Illegal export of hazardous waste to Turkey

20 Mar 2013

The ship was docked along the main jetty of the port of Marseille. Since September 2010, she imposed herself as a five-star squatter while, despite her silhouette and red chimney, she tried to blend in and make believe that her port of call was temporary.

Initially her stopover in Marseille was technical. There was talk of replacing steam turbines with diesel engines. From technical, the stopover quickly became economical. There is no future for a ship built 30 years ago without considerable expense and a regulatory upgrade.

According to Le Marin Daily Newsletter, Atlantic Star left Marseille’s port yesterday en route to Turkey for demolition. To date, the destinations of India or Bangladesh seem to be excluded.

Atlantic Star belonged to Pullmantur, the Spanish subsidiary of the Royal Caribbean Cruise Line. Atlantic Star has been part of a bargain. Unmarketable as an operating cruise ship, she was “recovered” by STX France in order to facilitate the order for a new Oasis mega liner to be built by Saint-Nazaire shipyards.

This “recovery” is troublesome. She is dead weight and full of controversy regarding hazardous waste and asbestos. Atlantic Star was built in the shipyards of La Seyne-sur-Mer in the early 80s; in July 2012, the Labor Court Judges of Toulon acknowledged that NORMED had failed in its obligation to ensure the safety of 550 workers exposed to asbestos. The demolition of Atlantic Star in Europe would be prohibitive to her owner, if it is technically possible. On the other hand, the sale without a preliminary removal of asbestos will bring to STX France – 33,3% of which is owned by the French State – about $6 million at the current scrap rate in Turkey.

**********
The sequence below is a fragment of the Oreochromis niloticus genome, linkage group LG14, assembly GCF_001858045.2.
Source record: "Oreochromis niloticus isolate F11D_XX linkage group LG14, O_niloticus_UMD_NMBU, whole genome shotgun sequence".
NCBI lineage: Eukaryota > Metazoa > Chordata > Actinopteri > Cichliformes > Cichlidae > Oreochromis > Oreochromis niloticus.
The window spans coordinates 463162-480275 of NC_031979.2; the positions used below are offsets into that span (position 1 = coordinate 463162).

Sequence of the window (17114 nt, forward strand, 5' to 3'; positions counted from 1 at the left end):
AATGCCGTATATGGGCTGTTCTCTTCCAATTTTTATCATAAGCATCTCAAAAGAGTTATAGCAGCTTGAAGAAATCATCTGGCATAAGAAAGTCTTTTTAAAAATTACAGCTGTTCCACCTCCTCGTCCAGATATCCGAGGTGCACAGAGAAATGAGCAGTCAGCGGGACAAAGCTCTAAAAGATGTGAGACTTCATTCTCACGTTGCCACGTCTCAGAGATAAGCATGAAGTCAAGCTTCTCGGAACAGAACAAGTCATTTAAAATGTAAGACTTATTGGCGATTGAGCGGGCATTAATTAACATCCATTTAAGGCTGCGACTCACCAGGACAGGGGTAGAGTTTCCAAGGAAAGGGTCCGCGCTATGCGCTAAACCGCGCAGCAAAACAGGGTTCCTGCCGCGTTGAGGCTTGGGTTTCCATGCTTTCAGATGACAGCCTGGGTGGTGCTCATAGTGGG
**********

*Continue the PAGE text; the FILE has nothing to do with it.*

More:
The export of the Atlantic Star to an OECD country (Organisation for Economic Cooperation and Development) should under French and European law be preceded by an asbestos removal or a notification under the Basel Convention on the Control of Transboundary Movements of Hazardous Waste. Additionally, an inventory of hazardous materials on board should be quantified and mapped. Otherwise, the export of waste could be refused upon arrival in Turkey and be subject to scrutiny by the courts and the French customs.




Imprimer cet article Imprimer cet article